Atul Gawande explores how doctors strive to close the gap between best intentions and best performance in the face of obstacles that sometimes seem insurmountable. Gawande’s gripping stories of diligence, ingenuity, and what it means to do right by people take us to battlefield surgical tents in Iraq, to labor and delivery rooms in Boston, to a polio outbreak in India, and to malpractice courtrooms around the country. He discusses the ethical dilemmas of doctors participation in lethal injections, examines the influence of money on modern medicine, and recounts the astoundingly contentious history of hand washing. And Gawande gives us an inside look at his own life as a practicing surgeon, offering a searingly honest firsthand account of work in a field where mistakes are both unavoidable and unthinkable.
Medicine is unforgiving because every mistake could be a disaster. Wrong prescription, wrong dose, wrong operation site, wrong treatment… any of these could kill a patient. But how can you be error-free every time, never mind a job with so many technical details and judgement calls?
Perfection is impossible, of course, so Gawande looks at how doctors can improve their performance. The three main sections cover diligence, doing right, and ingenuity, and while the stories are interesting only a few moments have stuck with me. For example check out this cystic fibrosis doctor working with a teenager:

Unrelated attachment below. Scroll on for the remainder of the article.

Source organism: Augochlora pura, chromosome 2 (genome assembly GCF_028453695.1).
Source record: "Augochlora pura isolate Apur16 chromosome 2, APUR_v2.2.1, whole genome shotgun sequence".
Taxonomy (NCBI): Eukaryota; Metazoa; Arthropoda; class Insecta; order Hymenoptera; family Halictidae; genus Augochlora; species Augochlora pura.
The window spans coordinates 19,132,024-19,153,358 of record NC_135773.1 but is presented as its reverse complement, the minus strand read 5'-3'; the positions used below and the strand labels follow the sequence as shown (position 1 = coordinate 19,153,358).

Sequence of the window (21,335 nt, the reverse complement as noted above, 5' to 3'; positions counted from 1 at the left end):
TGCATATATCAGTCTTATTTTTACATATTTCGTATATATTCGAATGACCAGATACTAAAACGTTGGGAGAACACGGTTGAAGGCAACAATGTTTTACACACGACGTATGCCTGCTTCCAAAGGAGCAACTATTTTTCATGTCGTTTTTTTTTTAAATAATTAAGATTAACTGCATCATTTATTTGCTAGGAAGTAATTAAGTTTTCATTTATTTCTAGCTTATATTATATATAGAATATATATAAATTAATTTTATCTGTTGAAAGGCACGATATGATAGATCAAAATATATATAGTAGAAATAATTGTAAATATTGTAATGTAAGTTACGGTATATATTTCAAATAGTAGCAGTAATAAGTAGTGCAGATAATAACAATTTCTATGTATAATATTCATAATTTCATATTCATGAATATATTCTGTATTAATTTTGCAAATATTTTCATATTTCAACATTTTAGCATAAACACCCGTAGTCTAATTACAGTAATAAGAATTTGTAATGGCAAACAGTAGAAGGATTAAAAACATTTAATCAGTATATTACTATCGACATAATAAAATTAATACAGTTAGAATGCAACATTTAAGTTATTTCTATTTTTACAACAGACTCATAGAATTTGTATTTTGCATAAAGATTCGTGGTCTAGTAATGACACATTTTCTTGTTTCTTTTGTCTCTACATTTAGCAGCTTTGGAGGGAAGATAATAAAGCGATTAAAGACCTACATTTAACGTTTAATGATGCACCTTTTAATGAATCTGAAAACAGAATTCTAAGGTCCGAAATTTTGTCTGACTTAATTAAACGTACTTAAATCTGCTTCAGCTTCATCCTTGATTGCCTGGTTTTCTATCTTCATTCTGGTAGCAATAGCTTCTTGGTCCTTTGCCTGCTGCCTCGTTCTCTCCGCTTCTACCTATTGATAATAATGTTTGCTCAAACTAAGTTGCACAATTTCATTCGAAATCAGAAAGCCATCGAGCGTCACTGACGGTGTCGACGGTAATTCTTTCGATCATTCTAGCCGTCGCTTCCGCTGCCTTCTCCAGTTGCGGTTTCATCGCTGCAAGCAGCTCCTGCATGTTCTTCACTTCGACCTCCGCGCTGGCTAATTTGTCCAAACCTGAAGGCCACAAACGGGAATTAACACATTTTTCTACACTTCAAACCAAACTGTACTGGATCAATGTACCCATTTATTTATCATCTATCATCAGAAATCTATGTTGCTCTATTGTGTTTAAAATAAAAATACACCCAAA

At school, new rules required her to go to the nurse for each dose of medicine during the day. So she skipped going. “It’s such a pain,” she said…. Warwick proposed a deal. Janelle would go home for a breathing treatment every day after school and get her best friend to hold her to it. She’d also keep key medications in her bag or her pocket at school and take them on her own. (“The nurse won’t let me.” “Don’t tell her,” he said, and deftly turned taking care of herself into an act of rebellion.)
Points of brilliance like this and the afterward with tips on how to become a “positive deviant” are my highlights. Gawande’s writing is as good as ever but this isn’t as game-changing as The Checklist Manifesto. I’ll get back to you once I read Being Mortal. 😉